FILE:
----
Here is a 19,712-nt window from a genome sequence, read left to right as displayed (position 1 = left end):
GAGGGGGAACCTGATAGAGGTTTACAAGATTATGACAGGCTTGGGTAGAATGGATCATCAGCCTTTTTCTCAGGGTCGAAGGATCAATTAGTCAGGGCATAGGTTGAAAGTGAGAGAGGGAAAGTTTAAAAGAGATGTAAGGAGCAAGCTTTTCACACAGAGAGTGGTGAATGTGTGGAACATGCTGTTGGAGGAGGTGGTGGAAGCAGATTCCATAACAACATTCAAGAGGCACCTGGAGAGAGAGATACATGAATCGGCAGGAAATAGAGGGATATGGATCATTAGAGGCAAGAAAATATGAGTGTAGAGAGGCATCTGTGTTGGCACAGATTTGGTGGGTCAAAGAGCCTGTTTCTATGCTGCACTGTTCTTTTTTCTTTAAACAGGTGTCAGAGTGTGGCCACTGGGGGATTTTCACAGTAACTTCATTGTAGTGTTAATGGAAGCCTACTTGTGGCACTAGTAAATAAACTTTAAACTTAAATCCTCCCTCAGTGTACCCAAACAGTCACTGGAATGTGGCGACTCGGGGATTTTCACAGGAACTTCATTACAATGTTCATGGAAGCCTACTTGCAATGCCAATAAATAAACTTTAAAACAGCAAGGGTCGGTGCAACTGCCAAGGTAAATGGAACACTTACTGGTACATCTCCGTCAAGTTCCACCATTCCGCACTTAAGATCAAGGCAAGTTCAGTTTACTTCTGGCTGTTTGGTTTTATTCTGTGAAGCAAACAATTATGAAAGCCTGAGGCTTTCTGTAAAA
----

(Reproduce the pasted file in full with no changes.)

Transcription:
Here is a 19,712-nt window from a genome sequence, read left to right as displayed (position 1 = left end):
GAGGGGGAACCTGATAGAGGTTTACAAGATTATGACAGGCTTGGGTAGAATGGATCATCAGCCTTTTTCTCAGGGTCGAAGGATCAATTAGTCAGGGCATAGGTTGAAAGTGAGAGAGGGAAAGTTTAAAAGAGATGTAAGGAGCAAGCTTTTCACACAGAGAGTGGTGAATGTGTGGAACATGCTGTTGGAGGAGGTGGTGGAAGCAGATTCCATAACAACATTCAAGAGGCACCTGGAGAGAGAGATACATGAATCGGCAGGAAATAGAGGGATATGGATCATTAGAGGCAAGAAAATATGAGTGTAGAGAGGCATCTGTGTTGGCACAGATTTGGTGGGTCAAAGAGCCTGTTTCTATGCTGCACTGTTCTTTTTTCTTTAAACAGGTGTCAGAGTGTGGCCACTGGGGGATTTTCACAGTAACTTCATTGTAGTGTTAATGGAAGCCTACTTGTGGCACTAGTAAATAAACTTTAAACTTAAATCCTCCCTCAGTGTACCCAAACAGTCACTGGAATGTGGCGACTCGGGGATTTTCACAGGAACTTCATTACAATGTTCATGGAAGCCTACTTGCAATGCCAATAAATAAACTTTAAAACAGCAAGGGTCGGTGCAACTGCCAAGGTAAATGGAACACTTACTGGTACATCTCCGTCAAGTTCCACCATTCCGCACTTAAGATCAAGGCAAGTTCAGTTTACTTCTGGCTGTTTGGTTTTATTCTGTGAAGCAAACAATTATGAAAGCCTGAGGCTTTCTGTAAAA